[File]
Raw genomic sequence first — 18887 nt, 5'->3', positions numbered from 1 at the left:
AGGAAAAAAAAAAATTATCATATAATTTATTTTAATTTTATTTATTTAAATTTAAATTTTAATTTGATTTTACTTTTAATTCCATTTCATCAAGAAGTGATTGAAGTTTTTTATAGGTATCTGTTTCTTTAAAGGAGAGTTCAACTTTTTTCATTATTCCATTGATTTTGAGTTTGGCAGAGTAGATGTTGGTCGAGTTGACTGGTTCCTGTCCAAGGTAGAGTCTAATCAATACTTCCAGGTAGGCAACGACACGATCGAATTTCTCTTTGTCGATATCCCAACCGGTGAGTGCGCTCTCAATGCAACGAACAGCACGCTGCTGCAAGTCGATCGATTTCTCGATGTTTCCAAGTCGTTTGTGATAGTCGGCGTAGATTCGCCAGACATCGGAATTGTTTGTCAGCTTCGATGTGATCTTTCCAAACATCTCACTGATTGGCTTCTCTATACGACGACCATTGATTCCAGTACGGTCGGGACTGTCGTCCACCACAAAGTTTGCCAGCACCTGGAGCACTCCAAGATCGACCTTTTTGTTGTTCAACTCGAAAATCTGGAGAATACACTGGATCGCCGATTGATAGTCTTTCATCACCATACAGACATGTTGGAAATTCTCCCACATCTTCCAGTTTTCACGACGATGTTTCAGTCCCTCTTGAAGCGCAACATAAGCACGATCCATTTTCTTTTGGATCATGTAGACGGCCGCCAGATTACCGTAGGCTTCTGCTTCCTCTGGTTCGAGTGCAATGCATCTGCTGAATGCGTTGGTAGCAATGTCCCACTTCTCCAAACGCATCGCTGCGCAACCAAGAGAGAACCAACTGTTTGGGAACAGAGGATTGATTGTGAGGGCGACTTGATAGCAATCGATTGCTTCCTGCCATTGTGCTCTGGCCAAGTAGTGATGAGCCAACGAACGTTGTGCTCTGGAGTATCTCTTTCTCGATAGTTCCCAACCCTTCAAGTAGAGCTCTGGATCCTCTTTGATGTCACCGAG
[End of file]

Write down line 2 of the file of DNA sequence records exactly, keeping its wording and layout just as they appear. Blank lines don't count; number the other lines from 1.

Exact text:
AGGAAAAAAAAAAATTATCATATAATTTATTTTAATTTTATTTATTTAAATTTAAATTTTAATTTGATTTTACTTTTAATTCCATTTCATCAAGAAGTGATTGAAGTTTTTTATAGGTATCTGTTTCTTTAAAGGAGAGTTCAACTTTTTTCATTATTCCATTGATTTTGAGTTTGGCAGAGTAGATGTTGGTCGAGTTGACTGGTTCCTGTCCAAGGTAGAGTCTAATCAATACTTCCAGGTAGGCAACGACACGATCGAATTTCTCTTTGTCGATATCCCAACCGGTGAGTGCGCTCTCAATGCAACGAACAGCACGCTGCTGCAAGTCGATCGATTTCTCGATGTTTCCAAGTCGTTTGTGATAGTCGGCGTAGATTCGCCAGACATCGGAATTGTTTGTCAGCTTCGATGTGATCTTTCCAAACATCTCACTGATTGGCTTCTCTATACGACGACCATTGATTCCAGTACGGTCGGGACTGTCGTCCACCACAAAGTTTGCCAGCACCTGGAGCACTCCAAGATCGACCTTTTTGTTGTTCAACTCGAAAATCTGGAGAATACACTGGATCGCCGATTGATAGTCTTTCATCACCATACAGACATGTTGGAAATTCTCCCACATCTTCCAGTTTTCACGACGATGTTTCAGTCCCTCTTGAAGCGCAACATAAGCACGATCCATTTTCTTTTGGATCATGTAGACGGCCGCCAGATTACCGTAGGCTTCTGCTTCCTCTGGTTCGAGTGCAATGCATCTGCTGAATGCGTTGGTAGCAATGTCCCACTTCTCCAAACGCATCGCTGCGCAACCAAGAGAGAACCAACTGTTTGGGAACAGAGGATTGATTGTGAGGGCGACTTGATAGCAATCGATTGCTTCCTGCCATTGTGCTCTGGCCAAGTAGTGATGAGCCAACGAACGTTGTGCTCTGGAGTATCTCTTTCTCGATAGTTCCCAACCCTTCAAGTAGAGCTCTGGATCCTCTTTGATGTCACCGAG